Men's second serve speed
Men's second serve speed in Wimbledon finals since 2004

The drop-off in pace in women's second serves is even more pronounced. At 79.7mph, their second serve is 10% shy of what it registered in the rest of the final.

Women's second serve speed
Women's second serve speed in Wimbledon finals since 2004

Into a rally

The point is live. You and your opponent are fighting for space, angles and depth over a 78ft-long strip of hallowed grass.

How aggressive can you be? Do you seize the day and go for a winner? Or play it safer and hope your opponent crumbles first and concedes an error?

Yet again it seems men opt for the more aggressive mindset.

Rallies on championship point in their finals are shorter than those in the rest of the final, perhaps reduced by that death-or-glory approach to serving.

Men's rally length
Men's rally length in Wimbledon finals since 2004

In the women's finals, play tends to continue for a whole shot longer on championship point.

Women's rally stats
Women's rally length in Wimbledon finals since 2004

The final shot

What is the shot that clears the net, lands in and never comes back, the last one this side of lifting the trophy?

There are no easy answers here.

Women's winning moments
Service winnerGroundstroke winnerVolley winnerOpponent into the netOpponent wide/long

It comes in all shapes and sizes. And there is no tactic to favour on gender grounds.

Over the past 12 years, Venus Williams, Marion Bartoli and Petra Kvitova won titles with unreturnable serves, bettering the total managed by the men over the same span.

Men's winning moments
Service winnerGroundstroke winnerVolley winnerOpponent into the netOpponent wide/long


Years of training, a fortnight of graft and a lifetime of dreaming have crystallised in this one moment.

You have conquered the highest summit in the game. Your name is now indelibly added to a roll call of champions stretching back to 1877.

And, after wrestling to keep control of mind and body through pressure and fatigue, you have won.

How do you react?

The classic image of the Wimbledon champion spread-eagled in ecstasy on Centre Court has become rarer in recent years.

After five of the previous six winners celebrated be getting up close and personal with the Wimbledon turf, in the past three men's finals the winner has stayed standing.

Men's Wimbledon champions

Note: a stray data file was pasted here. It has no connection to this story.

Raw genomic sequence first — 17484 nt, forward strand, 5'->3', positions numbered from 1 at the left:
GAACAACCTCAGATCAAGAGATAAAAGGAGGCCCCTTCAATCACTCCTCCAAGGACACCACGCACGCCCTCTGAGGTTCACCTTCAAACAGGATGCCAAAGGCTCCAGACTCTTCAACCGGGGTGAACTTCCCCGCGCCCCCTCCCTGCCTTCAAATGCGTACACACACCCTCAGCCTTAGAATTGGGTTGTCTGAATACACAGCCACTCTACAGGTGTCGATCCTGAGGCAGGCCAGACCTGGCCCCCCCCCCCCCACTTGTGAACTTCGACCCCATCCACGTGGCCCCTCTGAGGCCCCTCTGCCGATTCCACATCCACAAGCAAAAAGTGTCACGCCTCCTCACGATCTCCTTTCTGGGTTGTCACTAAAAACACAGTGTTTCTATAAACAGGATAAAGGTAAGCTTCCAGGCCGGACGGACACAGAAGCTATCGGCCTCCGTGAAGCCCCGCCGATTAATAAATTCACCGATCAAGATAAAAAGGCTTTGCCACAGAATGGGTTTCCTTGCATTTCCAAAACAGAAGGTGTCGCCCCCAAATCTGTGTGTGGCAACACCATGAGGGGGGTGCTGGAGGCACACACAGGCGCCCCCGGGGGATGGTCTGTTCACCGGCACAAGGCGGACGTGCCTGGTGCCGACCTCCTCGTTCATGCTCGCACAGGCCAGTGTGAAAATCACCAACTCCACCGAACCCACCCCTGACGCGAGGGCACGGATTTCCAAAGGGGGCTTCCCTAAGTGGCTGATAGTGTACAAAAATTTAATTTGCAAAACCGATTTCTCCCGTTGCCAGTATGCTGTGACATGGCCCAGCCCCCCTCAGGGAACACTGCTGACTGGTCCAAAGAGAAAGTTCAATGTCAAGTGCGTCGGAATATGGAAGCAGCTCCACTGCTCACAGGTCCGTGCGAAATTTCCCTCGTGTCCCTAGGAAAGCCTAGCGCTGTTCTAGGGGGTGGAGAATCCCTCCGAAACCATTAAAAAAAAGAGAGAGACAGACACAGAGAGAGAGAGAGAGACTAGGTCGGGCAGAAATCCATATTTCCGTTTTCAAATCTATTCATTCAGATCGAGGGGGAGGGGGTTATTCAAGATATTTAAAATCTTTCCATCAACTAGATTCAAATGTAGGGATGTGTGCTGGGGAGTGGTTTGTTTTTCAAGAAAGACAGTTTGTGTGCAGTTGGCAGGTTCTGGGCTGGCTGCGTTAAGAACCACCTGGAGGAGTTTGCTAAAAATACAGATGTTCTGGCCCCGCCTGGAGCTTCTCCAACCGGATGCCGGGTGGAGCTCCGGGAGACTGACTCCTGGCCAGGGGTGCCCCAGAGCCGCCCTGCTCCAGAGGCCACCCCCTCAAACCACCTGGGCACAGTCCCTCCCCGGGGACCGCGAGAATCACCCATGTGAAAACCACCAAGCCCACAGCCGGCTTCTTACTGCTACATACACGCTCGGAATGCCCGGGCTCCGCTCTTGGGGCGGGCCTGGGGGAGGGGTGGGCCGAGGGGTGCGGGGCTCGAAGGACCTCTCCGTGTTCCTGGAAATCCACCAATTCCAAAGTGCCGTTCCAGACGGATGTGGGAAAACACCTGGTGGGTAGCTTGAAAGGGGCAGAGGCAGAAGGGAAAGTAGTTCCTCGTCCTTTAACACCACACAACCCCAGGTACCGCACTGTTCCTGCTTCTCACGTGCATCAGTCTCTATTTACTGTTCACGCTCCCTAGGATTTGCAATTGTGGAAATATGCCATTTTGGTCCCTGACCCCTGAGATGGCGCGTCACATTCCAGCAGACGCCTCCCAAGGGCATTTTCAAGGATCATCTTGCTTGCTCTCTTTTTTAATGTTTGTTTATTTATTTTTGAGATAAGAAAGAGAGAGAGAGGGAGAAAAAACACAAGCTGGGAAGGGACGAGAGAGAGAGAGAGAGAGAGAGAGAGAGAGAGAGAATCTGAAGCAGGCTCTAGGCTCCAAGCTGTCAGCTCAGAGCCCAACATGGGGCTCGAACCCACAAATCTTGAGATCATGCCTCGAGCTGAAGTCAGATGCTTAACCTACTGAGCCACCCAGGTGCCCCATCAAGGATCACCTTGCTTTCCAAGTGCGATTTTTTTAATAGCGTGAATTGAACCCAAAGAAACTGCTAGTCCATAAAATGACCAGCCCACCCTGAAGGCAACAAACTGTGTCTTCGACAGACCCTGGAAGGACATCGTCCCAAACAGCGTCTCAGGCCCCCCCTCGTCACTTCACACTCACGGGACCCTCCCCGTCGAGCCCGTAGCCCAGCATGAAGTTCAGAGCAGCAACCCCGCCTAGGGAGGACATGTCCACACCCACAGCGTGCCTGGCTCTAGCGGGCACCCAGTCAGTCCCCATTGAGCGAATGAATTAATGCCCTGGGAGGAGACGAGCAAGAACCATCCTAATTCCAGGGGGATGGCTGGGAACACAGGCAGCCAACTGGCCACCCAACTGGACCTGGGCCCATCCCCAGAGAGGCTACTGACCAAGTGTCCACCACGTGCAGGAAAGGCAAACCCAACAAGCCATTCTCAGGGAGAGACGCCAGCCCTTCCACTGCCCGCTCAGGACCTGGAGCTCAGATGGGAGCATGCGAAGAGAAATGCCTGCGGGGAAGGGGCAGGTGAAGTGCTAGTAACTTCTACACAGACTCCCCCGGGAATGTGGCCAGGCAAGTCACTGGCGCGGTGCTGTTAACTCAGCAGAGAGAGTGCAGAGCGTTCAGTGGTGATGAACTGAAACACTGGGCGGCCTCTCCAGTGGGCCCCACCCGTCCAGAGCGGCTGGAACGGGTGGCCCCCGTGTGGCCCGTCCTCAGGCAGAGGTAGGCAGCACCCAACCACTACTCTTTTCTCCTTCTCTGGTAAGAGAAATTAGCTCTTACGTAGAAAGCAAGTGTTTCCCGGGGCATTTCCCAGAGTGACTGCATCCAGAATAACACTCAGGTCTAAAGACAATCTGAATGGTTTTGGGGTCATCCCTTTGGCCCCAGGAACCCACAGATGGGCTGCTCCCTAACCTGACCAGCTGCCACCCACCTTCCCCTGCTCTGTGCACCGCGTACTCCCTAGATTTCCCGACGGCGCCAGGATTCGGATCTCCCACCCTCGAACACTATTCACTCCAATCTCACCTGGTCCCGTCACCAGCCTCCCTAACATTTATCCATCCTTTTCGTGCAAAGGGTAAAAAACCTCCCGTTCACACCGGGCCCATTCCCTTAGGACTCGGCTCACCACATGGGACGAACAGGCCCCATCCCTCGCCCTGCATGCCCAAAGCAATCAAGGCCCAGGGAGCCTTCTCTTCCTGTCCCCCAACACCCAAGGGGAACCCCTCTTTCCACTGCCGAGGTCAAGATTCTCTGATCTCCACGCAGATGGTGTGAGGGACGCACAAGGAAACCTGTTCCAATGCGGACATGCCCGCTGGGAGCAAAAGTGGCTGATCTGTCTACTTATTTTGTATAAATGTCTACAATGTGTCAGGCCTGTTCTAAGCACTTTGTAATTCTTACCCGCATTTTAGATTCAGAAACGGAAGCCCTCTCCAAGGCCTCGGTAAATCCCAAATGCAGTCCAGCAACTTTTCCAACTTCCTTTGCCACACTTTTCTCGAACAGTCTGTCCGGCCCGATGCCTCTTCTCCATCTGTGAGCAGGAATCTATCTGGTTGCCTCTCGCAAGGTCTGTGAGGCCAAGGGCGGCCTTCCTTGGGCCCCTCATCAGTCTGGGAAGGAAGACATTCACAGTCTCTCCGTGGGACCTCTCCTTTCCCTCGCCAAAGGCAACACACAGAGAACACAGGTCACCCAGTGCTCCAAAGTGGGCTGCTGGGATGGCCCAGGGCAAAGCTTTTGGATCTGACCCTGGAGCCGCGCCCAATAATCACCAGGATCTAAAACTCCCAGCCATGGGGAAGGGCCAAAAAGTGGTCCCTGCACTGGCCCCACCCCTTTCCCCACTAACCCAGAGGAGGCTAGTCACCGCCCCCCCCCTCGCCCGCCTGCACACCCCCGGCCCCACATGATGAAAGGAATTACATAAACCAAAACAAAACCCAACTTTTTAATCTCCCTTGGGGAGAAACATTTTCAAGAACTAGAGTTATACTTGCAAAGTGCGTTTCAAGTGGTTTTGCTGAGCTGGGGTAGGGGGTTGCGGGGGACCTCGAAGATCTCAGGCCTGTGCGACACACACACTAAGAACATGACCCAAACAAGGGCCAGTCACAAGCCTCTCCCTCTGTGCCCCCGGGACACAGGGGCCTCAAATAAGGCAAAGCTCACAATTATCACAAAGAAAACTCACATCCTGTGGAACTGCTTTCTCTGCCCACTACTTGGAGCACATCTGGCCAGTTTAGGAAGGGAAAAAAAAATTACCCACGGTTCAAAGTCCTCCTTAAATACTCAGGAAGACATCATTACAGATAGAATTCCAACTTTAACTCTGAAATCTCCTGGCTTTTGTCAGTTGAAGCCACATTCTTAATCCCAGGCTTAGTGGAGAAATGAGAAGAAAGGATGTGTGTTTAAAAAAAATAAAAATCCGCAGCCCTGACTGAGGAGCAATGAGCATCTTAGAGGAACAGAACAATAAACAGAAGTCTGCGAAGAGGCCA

2015Novak DjokovicStanding, fist pump
2014Novak DjokovicStanding, arms aloft
2013Andy MurrayWalking, fist pump
2012Roger FedererFall to the floor
2011Novak DjokovicFall to the floor
2010Rafael NadalFall to the floor
2009Roger FedererJumps and runs to net
2008Rafael NadalFalls to the floor
2007Roger FedererFalls to the floor

In the women's game, the trend never really caught on, with only two of the past 10 winners ending up on the floor.

Instead, four different players have knelt in celebration in the past 10 years - a winning pose absent from the past decade of men's finals.

Women's winners
2015Serena WilliamsWalks to net
2014Petra KvitovaFall to floor
2013Marion BartoliDrops to knees
2012Serena WilliamsFall to floor
2011Petra KvitovaDrops to knees
2010Serena WilliamsStanding, racquet thrown
2009Serena WilliamsDrops to knees
2008Venus WilliamsStanding, arms aloft
2007Venus WilliamsStanding, arms aloft
2006Amelie MauresmoDrops to knees

After the pleasantries at the net, it is no longer necessary to scale the commentary box rooftops - as Pat Cash famously did after winning in 1987 - to get to friends and family in the players' box.

Wimbledon installed a gate in 2014 to allow champions a less perilous route to their connections.

Novak Djokovic has shown you can always start new traditions. The three-time champion has chewed the Centre Court cud after each of his triumphs, picking some blades of grass to eat.

He also danced with Serena Williams at last year's Champions Dinner in a nod to the previously customary twirl with the women's champion.